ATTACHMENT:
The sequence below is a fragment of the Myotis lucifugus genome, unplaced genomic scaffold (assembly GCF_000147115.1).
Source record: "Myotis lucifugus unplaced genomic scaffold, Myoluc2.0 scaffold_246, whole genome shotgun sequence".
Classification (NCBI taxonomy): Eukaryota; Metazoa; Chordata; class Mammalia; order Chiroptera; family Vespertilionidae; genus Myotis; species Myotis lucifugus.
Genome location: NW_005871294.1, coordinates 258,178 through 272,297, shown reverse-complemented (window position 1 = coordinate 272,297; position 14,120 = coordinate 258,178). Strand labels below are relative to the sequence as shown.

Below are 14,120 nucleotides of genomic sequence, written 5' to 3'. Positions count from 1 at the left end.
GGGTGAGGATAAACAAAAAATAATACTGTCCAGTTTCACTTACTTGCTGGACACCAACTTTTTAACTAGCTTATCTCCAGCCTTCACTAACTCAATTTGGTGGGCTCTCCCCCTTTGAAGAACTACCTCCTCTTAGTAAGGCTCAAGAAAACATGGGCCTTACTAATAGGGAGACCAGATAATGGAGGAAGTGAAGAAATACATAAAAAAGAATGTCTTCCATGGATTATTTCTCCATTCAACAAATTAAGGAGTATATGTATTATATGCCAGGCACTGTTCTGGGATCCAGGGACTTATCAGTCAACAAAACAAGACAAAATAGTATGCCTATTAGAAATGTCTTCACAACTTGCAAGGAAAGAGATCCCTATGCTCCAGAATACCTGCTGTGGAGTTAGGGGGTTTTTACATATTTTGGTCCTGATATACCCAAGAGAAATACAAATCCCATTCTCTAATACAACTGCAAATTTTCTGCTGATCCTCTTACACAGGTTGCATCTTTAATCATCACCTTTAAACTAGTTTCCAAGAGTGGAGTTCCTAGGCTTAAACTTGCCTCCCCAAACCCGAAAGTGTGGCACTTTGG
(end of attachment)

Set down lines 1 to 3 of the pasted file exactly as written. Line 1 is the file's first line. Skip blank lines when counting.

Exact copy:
The sequence below is a fragment of the Myotis lucifugus genome, unplaced genomic scaffold (assembly GCF_000147115.1).
Source record: "Myotis lucifugus unplaced genomic scaffold, Myoluc2.0 scaffold_246, whole genome shotgun sequence".
Classification (NCBI taxonomy): Eukaryota; Metazoa; Chordata; class Mammalia; order Chiroptera; family Vespertilionidae; genus Myotis; species Myotis lucifugus.